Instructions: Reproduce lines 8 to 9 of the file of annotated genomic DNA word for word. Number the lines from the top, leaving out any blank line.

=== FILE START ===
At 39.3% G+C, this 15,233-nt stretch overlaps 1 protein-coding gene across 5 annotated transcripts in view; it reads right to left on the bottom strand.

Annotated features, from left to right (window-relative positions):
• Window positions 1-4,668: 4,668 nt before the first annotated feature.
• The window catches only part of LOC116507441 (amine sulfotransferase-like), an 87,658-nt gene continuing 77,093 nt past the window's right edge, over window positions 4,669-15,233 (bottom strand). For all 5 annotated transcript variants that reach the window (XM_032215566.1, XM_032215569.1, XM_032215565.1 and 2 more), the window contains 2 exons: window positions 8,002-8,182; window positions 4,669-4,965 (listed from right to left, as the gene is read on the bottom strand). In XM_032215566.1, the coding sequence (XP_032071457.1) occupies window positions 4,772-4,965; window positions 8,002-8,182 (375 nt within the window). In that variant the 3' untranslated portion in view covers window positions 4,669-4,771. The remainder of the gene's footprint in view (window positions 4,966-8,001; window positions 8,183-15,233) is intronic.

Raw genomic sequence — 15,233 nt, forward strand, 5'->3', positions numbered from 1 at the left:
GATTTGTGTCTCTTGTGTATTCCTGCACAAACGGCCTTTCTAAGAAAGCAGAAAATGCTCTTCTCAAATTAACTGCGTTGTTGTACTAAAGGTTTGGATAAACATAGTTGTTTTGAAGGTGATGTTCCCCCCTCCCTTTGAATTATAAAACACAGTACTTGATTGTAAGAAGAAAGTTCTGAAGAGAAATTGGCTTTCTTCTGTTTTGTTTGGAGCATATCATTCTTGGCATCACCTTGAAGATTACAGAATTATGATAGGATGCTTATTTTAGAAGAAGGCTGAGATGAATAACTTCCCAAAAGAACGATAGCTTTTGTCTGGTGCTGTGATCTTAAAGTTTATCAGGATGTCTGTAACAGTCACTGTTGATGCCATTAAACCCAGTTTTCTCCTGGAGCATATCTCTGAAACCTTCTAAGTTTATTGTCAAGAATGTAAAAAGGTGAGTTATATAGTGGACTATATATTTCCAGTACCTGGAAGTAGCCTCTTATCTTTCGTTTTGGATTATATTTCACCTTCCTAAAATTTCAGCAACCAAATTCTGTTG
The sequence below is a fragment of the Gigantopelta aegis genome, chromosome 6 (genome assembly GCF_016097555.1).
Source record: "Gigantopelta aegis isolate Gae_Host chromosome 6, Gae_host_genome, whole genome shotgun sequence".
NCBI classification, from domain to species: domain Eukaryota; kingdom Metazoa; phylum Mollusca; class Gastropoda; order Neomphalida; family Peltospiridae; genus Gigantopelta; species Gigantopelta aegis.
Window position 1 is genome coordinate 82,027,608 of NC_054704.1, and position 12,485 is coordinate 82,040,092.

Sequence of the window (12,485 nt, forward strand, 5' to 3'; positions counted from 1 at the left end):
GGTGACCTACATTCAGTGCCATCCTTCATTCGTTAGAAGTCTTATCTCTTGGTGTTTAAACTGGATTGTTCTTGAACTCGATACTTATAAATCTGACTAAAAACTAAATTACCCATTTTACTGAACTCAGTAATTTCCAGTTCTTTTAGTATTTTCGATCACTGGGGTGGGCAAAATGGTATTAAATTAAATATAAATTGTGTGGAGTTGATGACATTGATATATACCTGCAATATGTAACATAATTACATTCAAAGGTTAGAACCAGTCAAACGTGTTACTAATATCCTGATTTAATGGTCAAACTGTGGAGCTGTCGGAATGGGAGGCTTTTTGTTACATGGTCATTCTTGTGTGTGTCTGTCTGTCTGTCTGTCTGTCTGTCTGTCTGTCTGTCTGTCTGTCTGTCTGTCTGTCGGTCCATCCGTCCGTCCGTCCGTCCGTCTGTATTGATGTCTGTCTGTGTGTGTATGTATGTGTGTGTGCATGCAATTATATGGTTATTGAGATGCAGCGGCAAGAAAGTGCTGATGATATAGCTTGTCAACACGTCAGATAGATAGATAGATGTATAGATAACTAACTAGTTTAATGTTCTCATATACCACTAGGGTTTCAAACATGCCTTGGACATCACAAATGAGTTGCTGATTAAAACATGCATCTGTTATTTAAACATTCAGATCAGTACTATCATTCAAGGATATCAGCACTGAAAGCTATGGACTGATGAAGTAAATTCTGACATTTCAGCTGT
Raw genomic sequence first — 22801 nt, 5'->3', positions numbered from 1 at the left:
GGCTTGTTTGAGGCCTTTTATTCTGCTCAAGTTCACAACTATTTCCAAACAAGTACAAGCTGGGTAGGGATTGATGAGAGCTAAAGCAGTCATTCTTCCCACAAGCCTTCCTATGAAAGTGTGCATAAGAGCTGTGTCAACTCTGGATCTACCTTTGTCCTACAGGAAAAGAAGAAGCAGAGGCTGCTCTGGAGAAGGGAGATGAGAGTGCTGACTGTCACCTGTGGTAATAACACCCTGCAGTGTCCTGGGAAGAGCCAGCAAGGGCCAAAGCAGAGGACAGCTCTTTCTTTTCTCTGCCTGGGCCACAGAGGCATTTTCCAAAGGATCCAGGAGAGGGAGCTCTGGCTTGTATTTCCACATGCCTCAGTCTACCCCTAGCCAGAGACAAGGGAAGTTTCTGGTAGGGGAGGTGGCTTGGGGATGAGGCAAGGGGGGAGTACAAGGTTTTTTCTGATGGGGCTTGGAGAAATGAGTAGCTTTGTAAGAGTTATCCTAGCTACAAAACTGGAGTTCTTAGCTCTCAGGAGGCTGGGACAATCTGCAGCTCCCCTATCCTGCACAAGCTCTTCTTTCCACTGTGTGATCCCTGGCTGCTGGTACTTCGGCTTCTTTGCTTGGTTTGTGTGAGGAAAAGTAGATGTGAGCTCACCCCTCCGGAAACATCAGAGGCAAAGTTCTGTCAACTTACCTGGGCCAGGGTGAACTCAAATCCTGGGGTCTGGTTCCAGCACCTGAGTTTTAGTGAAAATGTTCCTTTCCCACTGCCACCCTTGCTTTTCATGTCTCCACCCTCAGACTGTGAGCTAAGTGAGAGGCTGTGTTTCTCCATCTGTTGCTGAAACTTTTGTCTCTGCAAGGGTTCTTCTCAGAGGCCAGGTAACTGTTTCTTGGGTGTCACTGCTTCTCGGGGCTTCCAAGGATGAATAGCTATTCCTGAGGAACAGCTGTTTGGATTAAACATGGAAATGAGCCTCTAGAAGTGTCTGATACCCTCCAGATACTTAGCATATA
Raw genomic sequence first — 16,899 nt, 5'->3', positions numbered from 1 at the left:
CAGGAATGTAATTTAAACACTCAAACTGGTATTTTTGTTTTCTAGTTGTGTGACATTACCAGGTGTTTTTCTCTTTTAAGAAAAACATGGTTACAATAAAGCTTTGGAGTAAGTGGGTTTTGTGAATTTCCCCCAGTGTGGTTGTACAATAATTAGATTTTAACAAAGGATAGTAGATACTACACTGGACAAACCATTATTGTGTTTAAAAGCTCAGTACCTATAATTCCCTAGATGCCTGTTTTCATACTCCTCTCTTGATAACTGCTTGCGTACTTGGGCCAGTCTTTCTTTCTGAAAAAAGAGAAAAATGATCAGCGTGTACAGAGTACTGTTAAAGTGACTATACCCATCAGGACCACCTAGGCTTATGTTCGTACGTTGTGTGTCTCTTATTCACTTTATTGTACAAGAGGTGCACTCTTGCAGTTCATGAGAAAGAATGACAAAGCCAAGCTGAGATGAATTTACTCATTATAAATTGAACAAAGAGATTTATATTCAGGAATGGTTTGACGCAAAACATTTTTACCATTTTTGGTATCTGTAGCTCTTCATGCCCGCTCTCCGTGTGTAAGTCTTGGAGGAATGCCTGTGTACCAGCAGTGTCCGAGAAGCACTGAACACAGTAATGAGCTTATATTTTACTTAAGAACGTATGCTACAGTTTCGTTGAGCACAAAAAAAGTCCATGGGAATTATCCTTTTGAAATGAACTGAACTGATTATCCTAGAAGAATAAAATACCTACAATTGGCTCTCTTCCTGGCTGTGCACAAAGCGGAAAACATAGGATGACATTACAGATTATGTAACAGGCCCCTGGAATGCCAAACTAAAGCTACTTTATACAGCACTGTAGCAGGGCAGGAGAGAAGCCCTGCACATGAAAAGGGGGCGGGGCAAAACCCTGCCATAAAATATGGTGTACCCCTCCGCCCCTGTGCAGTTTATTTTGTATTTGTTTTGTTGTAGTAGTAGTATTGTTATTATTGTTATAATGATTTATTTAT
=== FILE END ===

Source record: "Gigantopelta aegis isolate Gae_Host chromosome 6, Gae_host_genome, whole genome shotgun sequence".
NCBI classification, from domain to species: domain Eukaryota; kingdom Metazoa; phylum Mollusca; class Gastropoda; order Neomphalida; family Peltospiridae; genus Gigantopelta; species Gigantopelta aegis.